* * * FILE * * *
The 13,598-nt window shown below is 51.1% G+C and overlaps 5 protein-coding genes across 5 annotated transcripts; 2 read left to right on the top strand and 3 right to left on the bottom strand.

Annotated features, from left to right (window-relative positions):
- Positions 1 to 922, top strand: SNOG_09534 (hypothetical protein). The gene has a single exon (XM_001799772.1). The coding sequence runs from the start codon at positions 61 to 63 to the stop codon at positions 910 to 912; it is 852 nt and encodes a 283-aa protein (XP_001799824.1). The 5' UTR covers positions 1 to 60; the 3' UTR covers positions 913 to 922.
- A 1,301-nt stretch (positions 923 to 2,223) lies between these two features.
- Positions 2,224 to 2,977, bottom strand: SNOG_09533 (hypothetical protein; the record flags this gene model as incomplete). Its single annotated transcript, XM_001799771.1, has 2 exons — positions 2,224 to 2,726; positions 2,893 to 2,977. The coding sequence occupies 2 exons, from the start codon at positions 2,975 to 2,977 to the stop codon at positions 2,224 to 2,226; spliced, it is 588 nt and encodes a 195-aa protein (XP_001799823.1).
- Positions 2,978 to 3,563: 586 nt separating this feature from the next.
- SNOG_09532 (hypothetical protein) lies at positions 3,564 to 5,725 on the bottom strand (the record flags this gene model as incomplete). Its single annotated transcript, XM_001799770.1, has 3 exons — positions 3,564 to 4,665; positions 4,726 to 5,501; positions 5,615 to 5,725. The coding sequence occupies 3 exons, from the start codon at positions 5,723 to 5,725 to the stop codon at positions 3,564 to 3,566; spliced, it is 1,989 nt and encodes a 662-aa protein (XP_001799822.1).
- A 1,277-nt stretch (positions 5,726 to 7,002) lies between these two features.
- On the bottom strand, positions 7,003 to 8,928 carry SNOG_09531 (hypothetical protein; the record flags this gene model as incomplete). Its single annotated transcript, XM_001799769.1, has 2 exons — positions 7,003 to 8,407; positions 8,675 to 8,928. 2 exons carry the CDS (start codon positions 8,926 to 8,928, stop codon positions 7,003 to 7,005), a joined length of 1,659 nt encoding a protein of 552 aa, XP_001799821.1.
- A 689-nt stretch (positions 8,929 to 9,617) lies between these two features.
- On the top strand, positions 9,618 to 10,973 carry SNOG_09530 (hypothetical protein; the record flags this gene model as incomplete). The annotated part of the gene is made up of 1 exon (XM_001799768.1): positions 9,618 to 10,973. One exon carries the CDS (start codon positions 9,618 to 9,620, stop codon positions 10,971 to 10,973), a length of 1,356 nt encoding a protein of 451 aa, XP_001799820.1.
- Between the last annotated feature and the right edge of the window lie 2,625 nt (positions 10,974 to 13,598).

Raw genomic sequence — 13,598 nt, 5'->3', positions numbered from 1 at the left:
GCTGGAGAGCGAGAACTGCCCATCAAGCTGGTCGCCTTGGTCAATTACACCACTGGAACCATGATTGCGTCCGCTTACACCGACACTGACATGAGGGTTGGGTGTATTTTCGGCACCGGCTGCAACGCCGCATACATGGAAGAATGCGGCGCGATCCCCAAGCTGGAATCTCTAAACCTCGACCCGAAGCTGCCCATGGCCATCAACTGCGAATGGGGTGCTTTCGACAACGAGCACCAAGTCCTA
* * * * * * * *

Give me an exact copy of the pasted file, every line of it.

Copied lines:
The 13,598-nt window shown below is 51.1% G+C and overlaps 5 protein-coding genes across 5 annotated transcripts; 2 read left to right on the top strand and 3 right to left on the bottom strand.

Annotated features, from left to right (window-relative positions):
- Positions 1 to 922, top strand: SNOG_09534 (hypothetical protein). The gene has a single exon (XM_001799772.1). The coding sequence runs from the start codon at positions 61 to 63 to the stop codon at positions 910 to 912; it is 852 nt and encodes a 283-aa protein (XP_001799824.1). The 5' UTR covers positions 1 to 60; the 3' UTR covers positions 913 to 922.
- A 1,301-nt stretch (positions 923 to 2,223) lies between these two features.
- Positions 2,224 to 2,977, bottom strand: SNOG_09533 (hypothetical protein; the record flags this gene model as incomplete). Its single annotated transcript, XM_001799771.1, has 2 exons — positions 2,224 to 2,726; positions 2,893 to 2,977. The coding sequence occupies 2 exons, from the start codon at positions 2,975 to 2,977 to the stop codon at positions 2,224 to 2,226; spliced, it is 588 nt and encodes a 195-aa protein (XP_001799823.1).
- Positions 2,978 to 3,563: 586 nt separating this feature from the next.
- SNOG_09532 (hypothetical protein) lies at positions 3,564 to 5,725 on the bottom strand (the record flags this gene model as incomplete). Its single annotated transcript, XM_001799770.1, has 3 exons — positions 3,564 to 4,665; positions 4,726 to 5,501; positions 5,615 to 5,725. The coding sequence occupies 3 exons, from the start codon at positions 5,723 to 5,725 to the stop codon at positions 3,564 to 3,566; spliced, it is 1,989 nt and encodes a 662-aa protein (XP_001799822.1).
- A 1,277-nt stretch (positions 5,726 to 7,002) lies between these two features.
- On the bottom strand, positions 7,003 to 8,928 carry SNOG_09531 (hypothetical protein; the record flags this gene model as incomplete). Its single annotated transcript, XM_001799769.1, has 2 exons — positions 7,003 to 8,407; positions 8,675 to 8,928. 2 exons carry the CDS (start codon positions 8,926 to 8,928, stop codon positions 7,003 to 7,005), a joined length of 1,659 nt encoding a protein of 552 aa, XP_001799821.1.
- A 689-nt stretch (positions 8,929 to 9,617) lies between these two features.
- On the top strand, positions 9,618 to 10,973 carry SNOG_09530 (hypothetical protein; the record flags this gene model as incomplete). The annotated part of the gene is made up of 1 exon (XM_001799768.1): positions 9,618 to 10,973. One exon carries the CDS (start codon positions 9,618 to 9,620, stop codon positions 10,971 to 10,973), a length of 1,356 nt encoding a protein of 451 aa, XP_001799820.1.
- Between the last annotated feature and the right edge of the window lie 2,625 nt (positions 10,974 to 13,598).

Raw genomic sequence — 13,598 nt, 5'->3', positions numbered from 1 at the left:
GCTGGAGAGCGAGAACTGCCCATCAAGCTGGTCGCCTTGGTCAATTACACCACTGGAACCATGATTGCGTCCGCTTACACCGACACTGACATGAGGGTTGGGTGTATTTTCGGCACCGGCTGCAACGCCGCATACATGGAAGAATGCGGCGCGATCCCCAAGCTGGAATCTCTAAACCTCGACCCGAAGCTGCCCATGGCCATCAACTGCGAATGGGGTGCTTTCGACAACGAGCACCAAGTCCTA